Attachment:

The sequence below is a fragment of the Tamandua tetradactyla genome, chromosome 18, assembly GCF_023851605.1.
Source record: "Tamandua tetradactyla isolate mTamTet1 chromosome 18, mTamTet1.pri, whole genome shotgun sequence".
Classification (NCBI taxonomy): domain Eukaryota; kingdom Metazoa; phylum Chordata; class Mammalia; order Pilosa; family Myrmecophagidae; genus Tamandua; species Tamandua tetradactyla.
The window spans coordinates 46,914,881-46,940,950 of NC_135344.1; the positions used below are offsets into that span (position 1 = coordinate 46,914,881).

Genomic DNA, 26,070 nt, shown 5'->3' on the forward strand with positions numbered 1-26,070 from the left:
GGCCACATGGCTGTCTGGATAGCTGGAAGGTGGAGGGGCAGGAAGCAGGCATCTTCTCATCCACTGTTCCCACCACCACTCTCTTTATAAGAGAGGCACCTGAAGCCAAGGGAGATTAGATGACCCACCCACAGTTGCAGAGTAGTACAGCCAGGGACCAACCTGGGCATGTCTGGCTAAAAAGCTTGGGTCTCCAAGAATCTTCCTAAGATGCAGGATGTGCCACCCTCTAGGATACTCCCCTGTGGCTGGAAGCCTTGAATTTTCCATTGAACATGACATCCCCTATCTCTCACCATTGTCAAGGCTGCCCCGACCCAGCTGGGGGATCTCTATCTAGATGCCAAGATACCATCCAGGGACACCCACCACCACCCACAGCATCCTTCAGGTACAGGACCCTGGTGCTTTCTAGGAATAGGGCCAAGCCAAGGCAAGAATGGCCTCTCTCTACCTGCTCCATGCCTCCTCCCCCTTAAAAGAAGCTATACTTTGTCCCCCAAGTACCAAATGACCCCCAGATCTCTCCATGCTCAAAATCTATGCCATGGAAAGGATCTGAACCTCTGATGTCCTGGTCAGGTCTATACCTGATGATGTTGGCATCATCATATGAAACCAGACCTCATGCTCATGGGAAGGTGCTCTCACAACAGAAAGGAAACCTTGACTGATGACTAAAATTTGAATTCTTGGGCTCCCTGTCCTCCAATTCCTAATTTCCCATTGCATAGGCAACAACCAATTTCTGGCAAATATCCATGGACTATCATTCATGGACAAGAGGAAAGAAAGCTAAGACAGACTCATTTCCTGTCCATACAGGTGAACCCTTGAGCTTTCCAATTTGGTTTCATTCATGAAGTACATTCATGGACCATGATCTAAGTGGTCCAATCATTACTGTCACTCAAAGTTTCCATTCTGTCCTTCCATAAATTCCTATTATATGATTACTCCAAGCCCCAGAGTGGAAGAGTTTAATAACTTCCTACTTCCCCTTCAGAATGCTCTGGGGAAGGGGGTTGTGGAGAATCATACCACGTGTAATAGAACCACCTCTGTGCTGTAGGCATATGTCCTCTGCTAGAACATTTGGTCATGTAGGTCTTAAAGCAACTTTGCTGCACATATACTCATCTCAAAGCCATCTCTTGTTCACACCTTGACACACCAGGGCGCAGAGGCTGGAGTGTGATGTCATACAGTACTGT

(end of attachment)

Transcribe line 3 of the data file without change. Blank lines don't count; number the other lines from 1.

Classification (NCBI taxonomy): domain Eukaryota; kingdom Metazoa; phylum Chordata; class Mammalia; order Pilosa; family Myrmecophagidae; genus Tamandua; species Tamandua tetradactyla.